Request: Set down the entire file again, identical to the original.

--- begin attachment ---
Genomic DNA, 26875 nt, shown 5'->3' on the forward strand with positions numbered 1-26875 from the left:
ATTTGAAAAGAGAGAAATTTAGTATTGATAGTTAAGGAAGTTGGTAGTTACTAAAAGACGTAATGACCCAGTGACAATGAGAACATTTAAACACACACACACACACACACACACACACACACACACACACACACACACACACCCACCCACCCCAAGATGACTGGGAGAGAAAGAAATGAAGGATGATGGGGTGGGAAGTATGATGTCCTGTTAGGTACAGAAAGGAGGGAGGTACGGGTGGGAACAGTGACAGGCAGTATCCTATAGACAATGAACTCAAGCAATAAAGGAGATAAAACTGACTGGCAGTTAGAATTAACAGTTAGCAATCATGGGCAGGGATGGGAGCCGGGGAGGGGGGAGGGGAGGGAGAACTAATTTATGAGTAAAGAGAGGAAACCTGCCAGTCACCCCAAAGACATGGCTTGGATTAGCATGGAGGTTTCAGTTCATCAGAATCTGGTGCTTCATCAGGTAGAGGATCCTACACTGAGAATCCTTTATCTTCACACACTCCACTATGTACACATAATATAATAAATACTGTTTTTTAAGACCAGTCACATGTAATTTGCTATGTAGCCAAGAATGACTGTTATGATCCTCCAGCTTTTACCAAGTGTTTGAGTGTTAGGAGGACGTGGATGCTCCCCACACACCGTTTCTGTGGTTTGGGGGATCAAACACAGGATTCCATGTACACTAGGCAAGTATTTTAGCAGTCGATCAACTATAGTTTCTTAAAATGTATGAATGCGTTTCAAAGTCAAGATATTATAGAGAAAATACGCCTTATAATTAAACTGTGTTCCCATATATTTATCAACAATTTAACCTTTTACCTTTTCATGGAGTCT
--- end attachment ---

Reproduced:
Genomic DNA, 26875 nt, shown 5'->3' on the forward strand with positions numbered 1-26875 from the left:
ATTTGAAAAGAGAGAAATTTAGTATTGATAGTTAAGGAAGTTGGTAGTTACTAAAAGACGTAATGACCCAGTGACAATGAGAACATTTAAACACACACACACACACACACACACACACACACACACACACACACACACACACCCACCCACCCCAAGATGACTGGGAGAGAAAGAAATGAAGGATGATGGGGTGGGAAGTATGATGTCCTGTTAGGTACAGAAAGGAGGGAGGTACGGGTGGGAACAGTGACAGGCAGTATCCTATAGACAATGAACTCAAGCAATAAAGGAGATAAAACTGACTGGCAGTTAGAATTAACAGTTAGCAATCATGGGCAGGGATGGGAGCCGGGGAGGGGGGAGGGGAGGGAGAACTAATTTATGAGTAAAGAGAGGAAACCTGCCAGTCACCCCAAAGACATGGCTTGGATTAGCATGGAGGTTTCAGTTCATCAGAATCTGGTGCTTCATCAGGTAGAGGATCCTACACTGAGAATCCTTTATCTTCACACACTCCACTATGTACACATAATATAATAAATACTGTTTTTTAAGACCAGTCACATGTAATTTGCTATGTAGCCAAGAATGACTGTTATGATCCTCCAGCTTTTACCAAGTGTTTGAGTGTTAGGAGGACGTGGATGCTCCCCACACACCGTTTCTGTGGTTTGGGGGATCAAACACAGGATTCCATGTACACTAGGCAAGTATTTTAGCAGTCGATCAACTATAGTTTCTTAAAATGTATGAATGCGTTTCAAAGTCAAGATATTATAGAGAAAATACGCCTTATAATTAAACTGTGTTCCCATATATTTATCAACAATTTAACCTTTTACCTTTTCATGGAGTCT